Fred Brooks’ landmark 1986 article No Silver Bullet introduced the “essential difficulties” of computer science. These essential difficulties are problems with the field of computer science that are so deeply engrained into the field that they are symptoms of the field of computer science itself. The equivalent “essential difficulties” of remote education are dominated by the fact that distance learning occurs at a distance. The remote nature of the interaction introduces numerous problems with interaction.

Geographic Distance

With the recent increases in ICT (Information Communication Technology), geographic distance has become synonymous with technological distance. The increase in ICT has allowed for easier remote communication from a distance. ICT is an enabling technology without which regular communication at a distance would be impractical. However, technological advancements in ICT are not sufficient to render geographic distance a non-problem. For one, time zones present a very real problem in offering online education programs. It is impractical to have real-time virtual office hours in locations all around the world continuously. We have begun to rely on new sophisticated forms of interaction (e.g. videoconferencing, Skype, etc.) as methods for information transfer without appreciating their limitations.

“employing ICT as a central tool for knowledge sharing risks losing key elements, including body language and gestures, feelings, intuition and context, all of which play a great role in the sharing of tacit knowledge”

Hartig et al.

Indeed, when giving a lecture over the internet a professor will no longer be able to pick up on physical cues from the audience. A turned head or a long sigh often indicates boredom or lack of interest in the subject matter. We see a significant decrease in the avenues of information sharing between educator and learner. Increased geographic distance causes changes in the way that humans interact. With increased technological and geographic distance we see two main barriers that exist to inhibit information sharing:

  1.  Reduced frequency of interaction.
  2. Changing means of interaction.

Reduced Frequency of Interaction

As you increase geographic distance, frequency of interaction between parties decreases. As Julian Hartig explains in Learning and Innovation at a Distance, there is a logarithmic decay in the frequency of interaction with increased geographic distance.While this trend makes logical sense without the use of ICT, it is slightly surprising that the trend continues even with the advent of cheap and efficient communication platforms.

Frequency of interaction decreases with increased distance despite the increase in ICT. Hartig, Learning and Innovation at a Distance

This decreased interaction proves to be a negative in the educational world. Paul Mitiguy strongly states, “To remove a human is a super-big negative.” Other professors in the field similarly feel skeptical about a future where remote learning replaces on-campus education. A large-scale research study of over 35,000 students proves the importance of frequent, high-quality interaction on the table below:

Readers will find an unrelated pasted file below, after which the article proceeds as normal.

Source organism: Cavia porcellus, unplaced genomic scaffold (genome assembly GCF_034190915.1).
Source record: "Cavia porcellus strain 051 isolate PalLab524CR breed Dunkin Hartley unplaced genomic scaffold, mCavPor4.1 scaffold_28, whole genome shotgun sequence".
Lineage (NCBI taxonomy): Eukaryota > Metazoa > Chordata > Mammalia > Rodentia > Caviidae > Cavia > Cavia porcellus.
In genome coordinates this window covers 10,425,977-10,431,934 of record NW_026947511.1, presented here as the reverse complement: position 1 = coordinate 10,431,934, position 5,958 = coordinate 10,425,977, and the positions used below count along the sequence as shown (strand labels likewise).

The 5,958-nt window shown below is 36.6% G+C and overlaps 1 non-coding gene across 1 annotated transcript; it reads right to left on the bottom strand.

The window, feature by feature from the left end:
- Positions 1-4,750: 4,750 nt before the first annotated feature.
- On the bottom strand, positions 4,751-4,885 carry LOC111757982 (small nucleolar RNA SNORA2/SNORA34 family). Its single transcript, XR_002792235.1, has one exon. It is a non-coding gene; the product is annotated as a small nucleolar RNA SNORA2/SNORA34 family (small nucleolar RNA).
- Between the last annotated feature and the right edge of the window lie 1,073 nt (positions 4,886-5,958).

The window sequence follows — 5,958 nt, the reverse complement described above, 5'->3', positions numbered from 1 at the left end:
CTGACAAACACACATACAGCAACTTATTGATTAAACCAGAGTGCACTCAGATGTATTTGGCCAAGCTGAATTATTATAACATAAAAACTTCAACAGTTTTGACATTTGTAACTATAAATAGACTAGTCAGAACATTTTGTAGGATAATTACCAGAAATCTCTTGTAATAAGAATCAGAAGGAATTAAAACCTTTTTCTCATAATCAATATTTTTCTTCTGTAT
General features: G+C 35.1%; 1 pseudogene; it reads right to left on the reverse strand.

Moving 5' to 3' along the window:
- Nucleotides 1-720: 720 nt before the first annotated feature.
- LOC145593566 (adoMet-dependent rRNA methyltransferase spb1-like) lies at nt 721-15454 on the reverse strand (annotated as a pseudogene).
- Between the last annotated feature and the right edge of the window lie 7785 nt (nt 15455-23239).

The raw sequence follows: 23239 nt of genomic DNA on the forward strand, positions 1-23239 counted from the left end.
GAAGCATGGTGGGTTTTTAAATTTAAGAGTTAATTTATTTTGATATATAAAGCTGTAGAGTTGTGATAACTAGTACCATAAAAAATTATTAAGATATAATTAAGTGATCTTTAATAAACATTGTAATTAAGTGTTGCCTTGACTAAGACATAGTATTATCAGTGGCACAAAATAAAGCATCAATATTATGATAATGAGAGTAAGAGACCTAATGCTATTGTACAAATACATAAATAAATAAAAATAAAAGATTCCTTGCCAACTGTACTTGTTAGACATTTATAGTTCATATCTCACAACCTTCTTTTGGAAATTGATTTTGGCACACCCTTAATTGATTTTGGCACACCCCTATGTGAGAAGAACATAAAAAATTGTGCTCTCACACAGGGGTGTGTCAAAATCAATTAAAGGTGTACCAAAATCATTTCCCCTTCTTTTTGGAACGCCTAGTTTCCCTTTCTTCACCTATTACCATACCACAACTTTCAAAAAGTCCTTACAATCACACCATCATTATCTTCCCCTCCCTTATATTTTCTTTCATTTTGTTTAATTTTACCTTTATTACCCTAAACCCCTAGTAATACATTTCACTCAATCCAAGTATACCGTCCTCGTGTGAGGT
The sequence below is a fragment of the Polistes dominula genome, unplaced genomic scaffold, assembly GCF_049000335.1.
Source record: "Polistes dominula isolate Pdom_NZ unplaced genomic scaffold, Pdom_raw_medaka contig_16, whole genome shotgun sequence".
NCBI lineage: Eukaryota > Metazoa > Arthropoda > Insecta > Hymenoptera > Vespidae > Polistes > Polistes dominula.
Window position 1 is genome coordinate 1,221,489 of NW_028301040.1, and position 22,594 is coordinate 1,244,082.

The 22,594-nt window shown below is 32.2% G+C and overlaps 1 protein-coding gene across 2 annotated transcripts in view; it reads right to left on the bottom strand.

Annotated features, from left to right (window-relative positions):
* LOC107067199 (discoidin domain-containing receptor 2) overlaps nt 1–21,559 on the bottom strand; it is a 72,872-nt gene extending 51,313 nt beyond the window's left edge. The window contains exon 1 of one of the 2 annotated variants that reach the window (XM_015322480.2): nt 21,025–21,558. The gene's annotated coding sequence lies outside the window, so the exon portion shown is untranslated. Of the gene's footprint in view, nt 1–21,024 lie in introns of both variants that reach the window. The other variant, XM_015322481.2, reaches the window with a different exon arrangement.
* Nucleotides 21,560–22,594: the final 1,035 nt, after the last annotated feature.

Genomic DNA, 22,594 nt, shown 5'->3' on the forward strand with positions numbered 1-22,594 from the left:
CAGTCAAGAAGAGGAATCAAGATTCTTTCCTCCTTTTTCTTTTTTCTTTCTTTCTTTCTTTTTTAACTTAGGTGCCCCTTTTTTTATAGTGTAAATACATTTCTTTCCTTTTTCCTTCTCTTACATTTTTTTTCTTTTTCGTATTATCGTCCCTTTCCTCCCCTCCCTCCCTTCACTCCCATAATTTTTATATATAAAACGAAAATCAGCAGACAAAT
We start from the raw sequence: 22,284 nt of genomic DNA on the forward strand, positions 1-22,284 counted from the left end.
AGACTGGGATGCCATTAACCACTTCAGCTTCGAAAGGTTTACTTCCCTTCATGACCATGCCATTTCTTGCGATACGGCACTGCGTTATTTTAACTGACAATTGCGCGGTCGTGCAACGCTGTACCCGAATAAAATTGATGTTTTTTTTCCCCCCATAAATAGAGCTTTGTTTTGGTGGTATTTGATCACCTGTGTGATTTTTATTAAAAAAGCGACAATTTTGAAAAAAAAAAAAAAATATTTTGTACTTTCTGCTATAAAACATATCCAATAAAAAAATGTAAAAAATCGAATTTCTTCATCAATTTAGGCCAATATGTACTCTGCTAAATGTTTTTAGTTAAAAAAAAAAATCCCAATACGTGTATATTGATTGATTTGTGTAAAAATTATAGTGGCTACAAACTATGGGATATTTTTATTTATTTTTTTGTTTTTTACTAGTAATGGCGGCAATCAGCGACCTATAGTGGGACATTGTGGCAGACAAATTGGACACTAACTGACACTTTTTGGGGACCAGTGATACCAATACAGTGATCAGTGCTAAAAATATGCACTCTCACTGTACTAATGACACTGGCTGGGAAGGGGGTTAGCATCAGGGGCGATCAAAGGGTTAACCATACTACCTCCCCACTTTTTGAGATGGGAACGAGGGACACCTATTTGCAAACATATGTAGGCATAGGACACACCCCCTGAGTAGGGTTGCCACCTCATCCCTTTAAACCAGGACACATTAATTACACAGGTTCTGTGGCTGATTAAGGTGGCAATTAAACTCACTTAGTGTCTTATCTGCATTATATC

Comparison Chart

From Robert Bernard, "How Does Distance Education Compare with Classroom Instruction?" http://rer.sagepub.com/content/74/3/379

Regardless of what medium is used (asynchronous or synchronous distance education or classroom education), the studies show that one of the biggest factors that promote students’ achievement in the class is interaction with the instructor or other students, either face-to-face or by phone. The study further reveals that interaction is the biggest factor in achievement, based on how well students did in different context and how they felt about it.

Decreased frequency of interaction causes:

  1. Lack of personal relationships with professors
  2. Professors cannot get real-time feedback while teaching. Professors lack visual cues.
  3. No community to struggle through classes with. Paul Mitiguy states, “Humans are social animals.” In online communities, people have to go out of there way to establish friendships whereas communities arise naturally in personal contexts.
  4. No direct encouragement from peers. It might be harder to sit down and work with a friend. Peter Norvig, co-teacher for Stanford’s www.ai-class.com states, “if you can do it to whenever you want, then you can do it tomorrow.”

Changing Means of Interaction

In addition to decreased frequency of interaction, learning at a distance requires changing means of interaction between student and teacher. When interacting in person, the student sees, feels, hears, and senses everything that the teacher explains. All senses are engaged. Some teachers even play music sometimes during parts of the class to maintain consistent engagement.  When interacting virtually, typically only audio or visual learning pathways are opened up. The student is unable to get a full holistic picture of what the teacher is explaining. We hope that with increased virtual reality technology we will see better consistency in the way that people interact remotely. However, current distance learning platforms face the challenge of communicating content in a consistent format as a lecturer would normally deliver a class engaging as many senses as possible.